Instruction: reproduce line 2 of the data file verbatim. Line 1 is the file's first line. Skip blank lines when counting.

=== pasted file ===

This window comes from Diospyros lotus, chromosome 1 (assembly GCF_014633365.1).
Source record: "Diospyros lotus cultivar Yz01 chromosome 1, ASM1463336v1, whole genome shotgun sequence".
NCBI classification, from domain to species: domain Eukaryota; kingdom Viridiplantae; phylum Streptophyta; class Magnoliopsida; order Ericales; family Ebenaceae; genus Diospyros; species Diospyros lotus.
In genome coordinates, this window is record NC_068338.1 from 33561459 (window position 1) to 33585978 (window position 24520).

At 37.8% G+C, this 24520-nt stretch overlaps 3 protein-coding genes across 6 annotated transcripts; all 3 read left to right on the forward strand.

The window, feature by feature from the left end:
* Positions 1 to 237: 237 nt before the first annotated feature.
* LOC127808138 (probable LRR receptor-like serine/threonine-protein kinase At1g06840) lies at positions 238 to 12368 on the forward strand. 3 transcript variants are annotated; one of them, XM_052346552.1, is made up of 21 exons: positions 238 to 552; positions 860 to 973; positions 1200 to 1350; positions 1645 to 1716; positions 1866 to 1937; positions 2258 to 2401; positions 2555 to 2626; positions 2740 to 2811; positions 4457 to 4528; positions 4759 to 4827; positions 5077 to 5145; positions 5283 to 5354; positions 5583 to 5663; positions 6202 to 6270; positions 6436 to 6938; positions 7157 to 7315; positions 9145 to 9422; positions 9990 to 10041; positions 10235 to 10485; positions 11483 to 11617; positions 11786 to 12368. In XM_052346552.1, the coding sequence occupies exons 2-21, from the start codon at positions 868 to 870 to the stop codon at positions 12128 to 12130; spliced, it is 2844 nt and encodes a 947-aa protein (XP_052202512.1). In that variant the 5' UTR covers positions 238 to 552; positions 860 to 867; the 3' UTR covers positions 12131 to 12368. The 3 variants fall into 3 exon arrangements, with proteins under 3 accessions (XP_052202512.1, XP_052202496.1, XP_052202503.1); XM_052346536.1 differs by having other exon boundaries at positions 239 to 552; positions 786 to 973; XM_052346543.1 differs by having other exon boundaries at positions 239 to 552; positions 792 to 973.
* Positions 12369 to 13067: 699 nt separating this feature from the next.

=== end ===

Source record: "Diospyros lotus cultivar Yz01 chromosome 1, ASM1463336v1, whole genome shotgun sequence".